Watching Interstellar reminded me of why I love sci-fi and brought me back to the glory days of Stanley Kubrick’s 2001: A Space Odyssey. But where Kubrick used music and art to incorporated his film, here Nolan used emotion and heart. Nolan’s filming and execution were done beautifully throughout this film. This is probably his most inspiring film to date. 2001 wasn’t the only film that inspired him; Alien, Blade Runner and Star Wars (1977) all played a part for his inspiration. Now, there’s no UFO’s or aliens from another planets here. Interstellar is simply mankind racing through the cosmos in order to save the human race. Haters are going to hate and what they are missing out on is how thought-provoking and graciously blended this film is. It’s also a visually splendor that captures the soul of our universe. Where Alfonso Cuarón’s Gravity showed us the fears of space. Instead, Nolan showed us the search for hope in the cosmos.
Shot in glorious IMAX 70 mm, Interstellar is a journey waiting to be ridden and a plot full of surprises, which I will not spoil. We are introduced to earth now as a mere Dust Bowl. In this near future, food and natural resources are at an all time low, while its citizens are starving and choking from this catastrophe. Nolan’s first act explores the American farm belt and introduces us to widower Cooper (Matthew McConaughey), former test pilot. Cooper lives with his father-in-law ( John Lithgow) who helps him raise his two kids, Tom (Timothée Chalamet) and Murphy (Mackenzie Foy, outstanding). Murph is a rebel and outsider just like her dad because she refuses to believe that the Apollo space landing was a lie. In act two, Cooper and Murph end up finding NASA, but only in smaller form. Here, Cooper meets his former boss Professor Brand (Michael Caine). Professor Brand convinces Cooper to help lead a mission to space in order to find a new world, the Lazarus missions, to colonizes on. Cooper agrees, leaving behind two kids who may never forgive him, but this is where our journey begins.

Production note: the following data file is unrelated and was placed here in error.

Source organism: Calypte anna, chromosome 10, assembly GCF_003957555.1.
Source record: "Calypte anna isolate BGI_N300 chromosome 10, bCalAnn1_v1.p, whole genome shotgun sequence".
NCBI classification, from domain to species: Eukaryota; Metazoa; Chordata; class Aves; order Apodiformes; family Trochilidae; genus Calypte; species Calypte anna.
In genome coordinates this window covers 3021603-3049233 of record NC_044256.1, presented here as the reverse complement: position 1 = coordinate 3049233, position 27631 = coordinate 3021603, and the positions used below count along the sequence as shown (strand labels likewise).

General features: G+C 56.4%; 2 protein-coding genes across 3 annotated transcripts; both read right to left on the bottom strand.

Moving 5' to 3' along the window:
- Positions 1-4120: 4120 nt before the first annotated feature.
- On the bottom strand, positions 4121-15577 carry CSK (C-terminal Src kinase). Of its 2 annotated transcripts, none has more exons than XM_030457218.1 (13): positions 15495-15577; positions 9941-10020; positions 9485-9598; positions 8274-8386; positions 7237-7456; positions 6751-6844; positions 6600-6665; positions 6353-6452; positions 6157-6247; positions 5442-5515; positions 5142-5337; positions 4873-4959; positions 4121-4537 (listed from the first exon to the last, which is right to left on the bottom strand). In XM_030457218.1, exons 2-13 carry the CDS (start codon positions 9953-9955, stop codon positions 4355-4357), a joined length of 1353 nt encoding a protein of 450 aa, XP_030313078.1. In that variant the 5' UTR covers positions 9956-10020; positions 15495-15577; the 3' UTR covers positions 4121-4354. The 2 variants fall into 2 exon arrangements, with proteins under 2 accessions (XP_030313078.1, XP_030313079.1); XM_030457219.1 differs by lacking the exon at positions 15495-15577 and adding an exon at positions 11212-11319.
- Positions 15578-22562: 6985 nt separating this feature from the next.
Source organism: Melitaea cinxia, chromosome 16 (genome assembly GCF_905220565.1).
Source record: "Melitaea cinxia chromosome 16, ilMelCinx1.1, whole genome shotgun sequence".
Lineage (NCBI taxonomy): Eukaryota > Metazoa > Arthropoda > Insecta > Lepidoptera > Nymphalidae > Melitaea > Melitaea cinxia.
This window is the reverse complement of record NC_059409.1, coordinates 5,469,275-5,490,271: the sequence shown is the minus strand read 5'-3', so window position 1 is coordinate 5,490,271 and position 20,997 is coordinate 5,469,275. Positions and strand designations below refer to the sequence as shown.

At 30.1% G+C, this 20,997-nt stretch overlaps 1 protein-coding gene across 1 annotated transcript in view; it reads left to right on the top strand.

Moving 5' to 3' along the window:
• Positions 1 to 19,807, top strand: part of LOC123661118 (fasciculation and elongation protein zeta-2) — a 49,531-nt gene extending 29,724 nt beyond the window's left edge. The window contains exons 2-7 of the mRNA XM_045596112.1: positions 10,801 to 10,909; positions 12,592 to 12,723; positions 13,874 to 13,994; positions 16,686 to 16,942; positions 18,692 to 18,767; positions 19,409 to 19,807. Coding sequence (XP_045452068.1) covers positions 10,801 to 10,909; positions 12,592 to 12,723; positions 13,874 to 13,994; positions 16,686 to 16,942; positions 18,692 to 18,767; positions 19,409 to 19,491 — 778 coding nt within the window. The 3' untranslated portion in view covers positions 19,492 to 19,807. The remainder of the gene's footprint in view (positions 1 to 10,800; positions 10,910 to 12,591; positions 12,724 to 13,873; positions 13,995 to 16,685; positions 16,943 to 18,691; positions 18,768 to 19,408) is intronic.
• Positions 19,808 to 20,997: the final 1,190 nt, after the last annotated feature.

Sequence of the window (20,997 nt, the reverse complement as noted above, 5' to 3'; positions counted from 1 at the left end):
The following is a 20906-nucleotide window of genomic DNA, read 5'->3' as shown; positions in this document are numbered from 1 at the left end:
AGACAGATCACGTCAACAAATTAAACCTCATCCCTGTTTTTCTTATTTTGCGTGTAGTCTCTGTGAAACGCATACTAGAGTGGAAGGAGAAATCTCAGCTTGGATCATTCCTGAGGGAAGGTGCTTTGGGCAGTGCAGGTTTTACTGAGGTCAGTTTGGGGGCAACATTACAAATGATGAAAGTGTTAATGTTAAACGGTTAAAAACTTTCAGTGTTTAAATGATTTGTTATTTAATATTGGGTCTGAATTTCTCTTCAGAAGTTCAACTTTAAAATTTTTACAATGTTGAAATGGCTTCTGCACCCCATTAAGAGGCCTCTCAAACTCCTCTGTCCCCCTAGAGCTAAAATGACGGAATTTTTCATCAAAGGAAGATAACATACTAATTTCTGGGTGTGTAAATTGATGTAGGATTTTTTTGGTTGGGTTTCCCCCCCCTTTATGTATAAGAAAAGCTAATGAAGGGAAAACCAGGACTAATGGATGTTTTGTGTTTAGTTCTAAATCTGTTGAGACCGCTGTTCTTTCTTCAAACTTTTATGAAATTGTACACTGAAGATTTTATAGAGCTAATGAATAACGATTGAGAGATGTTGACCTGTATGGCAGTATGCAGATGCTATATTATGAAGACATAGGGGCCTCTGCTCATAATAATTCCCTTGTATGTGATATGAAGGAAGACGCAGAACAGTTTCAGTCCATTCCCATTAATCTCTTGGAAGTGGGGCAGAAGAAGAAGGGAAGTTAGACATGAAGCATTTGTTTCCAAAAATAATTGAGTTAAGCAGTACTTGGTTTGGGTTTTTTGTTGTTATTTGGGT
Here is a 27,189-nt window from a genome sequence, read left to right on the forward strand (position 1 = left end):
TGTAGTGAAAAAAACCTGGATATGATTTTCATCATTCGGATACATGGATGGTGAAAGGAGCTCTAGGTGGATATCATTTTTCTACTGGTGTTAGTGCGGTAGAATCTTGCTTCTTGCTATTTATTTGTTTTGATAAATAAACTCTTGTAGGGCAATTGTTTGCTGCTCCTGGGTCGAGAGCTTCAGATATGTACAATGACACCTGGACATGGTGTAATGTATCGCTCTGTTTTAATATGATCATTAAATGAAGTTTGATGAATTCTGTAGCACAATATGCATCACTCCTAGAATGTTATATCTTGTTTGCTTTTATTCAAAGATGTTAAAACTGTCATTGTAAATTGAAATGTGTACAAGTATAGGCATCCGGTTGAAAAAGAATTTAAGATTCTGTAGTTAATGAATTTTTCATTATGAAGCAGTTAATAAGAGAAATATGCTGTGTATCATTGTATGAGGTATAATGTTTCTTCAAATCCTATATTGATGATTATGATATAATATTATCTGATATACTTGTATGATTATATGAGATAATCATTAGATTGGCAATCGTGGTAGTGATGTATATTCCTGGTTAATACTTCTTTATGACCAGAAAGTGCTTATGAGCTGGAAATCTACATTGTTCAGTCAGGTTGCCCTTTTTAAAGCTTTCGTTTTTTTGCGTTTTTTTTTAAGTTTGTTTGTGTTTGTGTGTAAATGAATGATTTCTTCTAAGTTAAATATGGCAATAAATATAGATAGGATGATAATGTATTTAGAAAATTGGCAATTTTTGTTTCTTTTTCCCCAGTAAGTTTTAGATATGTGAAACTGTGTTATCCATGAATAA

On the Endurance, Cooper teams up with astronauts Amelia (Anne Hathaway), Brand’s daughter; Romilly (David Gyasi); and Doyle (Wes Bentley). Ex-military robots TARS (voiced by the great Bill Irwin) and CASE also join the crew. TARS and CASE pay homage to a HAL type figure from Kubrick’s 2001. This is where Nolan and his crew of specialist set in play the awe moments for the film. From traveling through black holes, to escaping waves the size of skyscrapers, to fighting on the icy scopes of the tundra. Movie lovers alike will simply applauded Nolan and his vision. But this vision couldn’t have been completed without the help of his brother and co-writer Jonathan Nolan, cinematographer Hoyte Van Hoytema, VFX supervisor Paul J. Franklin and Hans Zimmer’s exhilarating score. They all played a part in getting Interstellar to take flight. The thing that I loved most about this film is how realistic is truly was. Like in 2001, Nolan completely silenced anything out in space and incorporates music with it. This gives the film a since of realism and wonder.
Next on the list are black holes, wormholes and the space-time continuum. The final act of the film shows Cooper coming to the realization that his two years in space are 23 years on earth. Cooper watches decades of video messages pour out in front of him from his children now adults (Casey Affleck and Jessica Chastain). McConaughey is incredibly moving in this scene and completely breaks down. His performance is raw and will hit you hard in the heart. McConaughey has been on fire over the last couple of years with his tour de force performances in Killer Joe, Mud, Dallas Buyers Club, True Detective, The Wolf of Wall Street and now Interstellar.
This heartbreaking performance from him will deeply sadden you as you see time with his children slip away in seconds. Chastain and Hathaway also give award worthy roles as a daughter anxious to see her long lost dad again and another daughter wanting to accomplish something for her father. Although, at times, the film’s intellect exceed its grasp Nolan always makes you think. Interstellar is never the less visually moving and breathes life into future sci-fi films. In the end, Interstellar is a must-take ride. So join the crew and explore the cosmos through space and time.
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